Obama Looks to Improve Rural Health
Though the Obama administration's proposed 2010 rural health funding for the Health Resources and Services Administration was cut by $44 million, the budget also includes many increases for rural health, according to the administration.
In fact, the overall reduction from the 2009 budget of $125 million comes primarily because of the elimination of two programs, the $26 million Delta Heath Initiative in Mississippi and the $20 million Denali Project in Alaska.
"It was felt that the needs in the region were largely met through prior investments," says Health Resources and Services Administration spokesman David Bowman.
He says the full funding for rural health includes many increases, much of them found in budgets for other parts of the administration that serve urban areas as well as rural. For example, health centers will receive $2 billion, and while some health centers are in urban areas, "most health centers are located in rural areas," Bowman says.
Professional training, grant support and scholarships for physicians, dentists, and other types of health providers will receive $2 billion, largely through increases of National Service Corps, which received $135 in 2009, but will go up $34 million in 2010. The NSC provides scholarships for medical and dental school and helps physicians and dentists repay loans.
Many of those who benefit will agree to serve in rural underserved areas, Bowman says. The clinic and physician support line items are in other portions of the budget, he says.
Indian Health Services, meanwhile, which serves a large number of Native Americans in rural areas, would be a big winner, with a total of $4.58 billion under the proposed 2010 budget. Clinical services would receive an additional $324 million ($3.74 billion), preventive health support would receive an additional $9 million ($144 million), and Indian health professionals would receive an additional $3 million ($41 million). The administration's line items also include $4.98 billion for Indian health facilities, a $454 million increase.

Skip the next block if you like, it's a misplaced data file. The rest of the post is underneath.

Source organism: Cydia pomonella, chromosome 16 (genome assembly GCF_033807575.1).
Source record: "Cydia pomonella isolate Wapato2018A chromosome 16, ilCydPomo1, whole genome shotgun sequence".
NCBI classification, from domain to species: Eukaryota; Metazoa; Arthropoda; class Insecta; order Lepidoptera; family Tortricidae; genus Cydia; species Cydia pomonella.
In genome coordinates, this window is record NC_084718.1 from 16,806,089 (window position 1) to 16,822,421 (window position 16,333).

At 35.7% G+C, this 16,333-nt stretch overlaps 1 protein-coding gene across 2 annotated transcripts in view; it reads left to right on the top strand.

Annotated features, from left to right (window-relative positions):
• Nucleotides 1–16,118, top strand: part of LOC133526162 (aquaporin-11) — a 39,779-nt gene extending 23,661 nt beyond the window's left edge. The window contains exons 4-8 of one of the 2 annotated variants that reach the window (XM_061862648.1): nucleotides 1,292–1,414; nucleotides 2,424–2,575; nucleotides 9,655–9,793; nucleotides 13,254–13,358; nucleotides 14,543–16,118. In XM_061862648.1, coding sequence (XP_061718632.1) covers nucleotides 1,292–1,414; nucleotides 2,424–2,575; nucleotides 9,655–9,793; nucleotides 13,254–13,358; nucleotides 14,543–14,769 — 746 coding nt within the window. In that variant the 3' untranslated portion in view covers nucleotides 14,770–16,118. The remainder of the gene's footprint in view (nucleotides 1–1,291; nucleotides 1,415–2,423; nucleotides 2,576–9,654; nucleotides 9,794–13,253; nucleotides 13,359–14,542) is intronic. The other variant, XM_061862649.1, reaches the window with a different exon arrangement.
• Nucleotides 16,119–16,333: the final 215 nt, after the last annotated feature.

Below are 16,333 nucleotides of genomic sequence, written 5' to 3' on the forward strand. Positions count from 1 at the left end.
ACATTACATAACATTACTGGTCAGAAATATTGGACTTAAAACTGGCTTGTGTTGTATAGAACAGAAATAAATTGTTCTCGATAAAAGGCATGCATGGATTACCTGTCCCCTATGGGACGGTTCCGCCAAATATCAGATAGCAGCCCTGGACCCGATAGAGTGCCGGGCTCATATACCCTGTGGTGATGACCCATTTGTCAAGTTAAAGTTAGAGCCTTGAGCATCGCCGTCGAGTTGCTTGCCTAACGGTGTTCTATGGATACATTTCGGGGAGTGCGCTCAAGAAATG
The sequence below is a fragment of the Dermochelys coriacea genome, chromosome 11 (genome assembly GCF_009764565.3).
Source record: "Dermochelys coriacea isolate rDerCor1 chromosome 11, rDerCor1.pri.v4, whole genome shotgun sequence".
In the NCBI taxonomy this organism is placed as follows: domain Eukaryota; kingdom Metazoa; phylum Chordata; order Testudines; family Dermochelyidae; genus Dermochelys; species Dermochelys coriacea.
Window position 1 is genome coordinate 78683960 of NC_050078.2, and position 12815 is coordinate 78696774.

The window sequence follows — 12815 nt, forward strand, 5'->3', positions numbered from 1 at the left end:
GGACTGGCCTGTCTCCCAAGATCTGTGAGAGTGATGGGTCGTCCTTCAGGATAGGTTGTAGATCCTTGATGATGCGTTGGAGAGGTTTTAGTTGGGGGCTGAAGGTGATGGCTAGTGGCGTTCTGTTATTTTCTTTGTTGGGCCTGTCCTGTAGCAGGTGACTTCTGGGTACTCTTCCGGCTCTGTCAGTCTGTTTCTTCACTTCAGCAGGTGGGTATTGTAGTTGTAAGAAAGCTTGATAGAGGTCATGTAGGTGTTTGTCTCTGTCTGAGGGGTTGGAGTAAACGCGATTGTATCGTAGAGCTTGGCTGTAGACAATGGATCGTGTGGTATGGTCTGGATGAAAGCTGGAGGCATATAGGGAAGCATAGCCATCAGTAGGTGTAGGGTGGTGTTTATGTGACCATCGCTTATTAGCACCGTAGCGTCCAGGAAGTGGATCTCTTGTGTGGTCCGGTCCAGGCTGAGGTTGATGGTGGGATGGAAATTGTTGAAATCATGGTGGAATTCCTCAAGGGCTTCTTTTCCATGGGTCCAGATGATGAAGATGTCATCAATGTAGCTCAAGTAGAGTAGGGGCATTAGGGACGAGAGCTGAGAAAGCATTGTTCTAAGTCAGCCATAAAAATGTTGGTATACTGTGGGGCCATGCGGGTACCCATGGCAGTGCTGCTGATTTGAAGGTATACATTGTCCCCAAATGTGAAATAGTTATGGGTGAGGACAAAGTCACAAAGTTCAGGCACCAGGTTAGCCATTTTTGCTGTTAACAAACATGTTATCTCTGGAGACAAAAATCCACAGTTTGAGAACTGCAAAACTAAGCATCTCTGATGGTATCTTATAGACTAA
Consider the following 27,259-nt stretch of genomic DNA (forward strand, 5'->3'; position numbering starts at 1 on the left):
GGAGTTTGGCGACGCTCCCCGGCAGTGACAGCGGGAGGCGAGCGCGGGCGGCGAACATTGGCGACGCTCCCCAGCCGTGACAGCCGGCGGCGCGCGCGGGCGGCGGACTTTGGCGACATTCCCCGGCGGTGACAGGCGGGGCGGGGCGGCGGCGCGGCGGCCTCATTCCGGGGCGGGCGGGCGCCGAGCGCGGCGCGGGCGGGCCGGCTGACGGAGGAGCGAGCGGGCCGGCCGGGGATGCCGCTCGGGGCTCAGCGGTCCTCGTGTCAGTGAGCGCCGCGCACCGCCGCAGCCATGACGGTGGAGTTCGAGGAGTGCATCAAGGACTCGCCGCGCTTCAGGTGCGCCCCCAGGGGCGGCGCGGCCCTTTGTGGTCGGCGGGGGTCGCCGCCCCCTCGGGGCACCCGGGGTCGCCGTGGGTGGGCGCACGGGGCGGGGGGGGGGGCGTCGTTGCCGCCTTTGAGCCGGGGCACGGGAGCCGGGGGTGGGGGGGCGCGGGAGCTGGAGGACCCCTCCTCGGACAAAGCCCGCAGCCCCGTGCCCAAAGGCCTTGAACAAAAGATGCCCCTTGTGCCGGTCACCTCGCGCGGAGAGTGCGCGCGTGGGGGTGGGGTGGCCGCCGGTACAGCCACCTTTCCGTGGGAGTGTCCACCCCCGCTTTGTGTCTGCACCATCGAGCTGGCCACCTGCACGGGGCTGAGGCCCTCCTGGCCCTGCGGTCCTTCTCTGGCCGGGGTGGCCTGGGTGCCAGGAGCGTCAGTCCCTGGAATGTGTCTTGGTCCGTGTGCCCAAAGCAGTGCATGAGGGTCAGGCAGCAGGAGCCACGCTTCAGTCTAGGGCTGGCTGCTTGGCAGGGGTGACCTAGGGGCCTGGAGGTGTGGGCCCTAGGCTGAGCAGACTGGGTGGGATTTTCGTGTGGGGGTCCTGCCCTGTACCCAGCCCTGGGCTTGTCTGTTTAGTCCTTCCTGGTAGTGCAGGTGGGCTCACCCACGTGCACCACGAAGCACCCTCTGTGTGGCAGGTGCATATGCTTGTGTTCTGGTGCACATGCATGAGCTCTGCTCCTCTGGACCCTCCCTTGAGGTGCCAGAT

Alan Morgan, CEO of the National Rural Health Association, says he is "excited to see that the President's budget includes increases to rural health grant programs. I am optimistic that we will see this support for improving our nation's rural health system continue as the debate begins on Capitol Hill."
Morgan also says the Denali Project and Delta Health Initiative programs are very important, but are earmarks. He suggests Congress will put them back in because both programs "have had great results—and they have great champions on the hill too."
Bowman says the Denali Project has received more than $300 million since 2000 for construction of health facilities in rural Alaska. The Delta Health Initiative, launched in 2006, brought seed money to projects providing chronic disease management, pharmacy, dental, school-based mental health services, and teenage pregnancy prevention to rural areas of Mississippi.
Bowman emphasizes that large increases in health center and health professional training, highlighted in other portions of the federal budget, will make up for most deficits in those areas.
Other programs classified as rural received small increases or stayed the same. The budget for Black Lung Clinics, which screen coal miners for the disease and provide treatment and rehabilitation for active and retired coal miners remains at $7 million.
Funding for cancer screenings for workers and residents adversely affected by mining, transportation, and processing of uranium products primarily used in the nuclear arsenal, mostly in the Four Corners area of the West, also stayed the same at $2 million.
Additionally, the administration yesterday released a budget overview that promised $55 million for rural healthcare services grants to improve quality and $8 million for rural efforts to expand telehealth. The $55 million is a $1 million increase over 2009 funding.
The Obama administration's proposed budget also promises to help 50 million underserved Americans, who live in rural and poor urban neighborhoods.
Cheryl Clark is senior quality editor and California correspondent for HealthLeaders Media. She is a member of the Association of Health Care Journalists.
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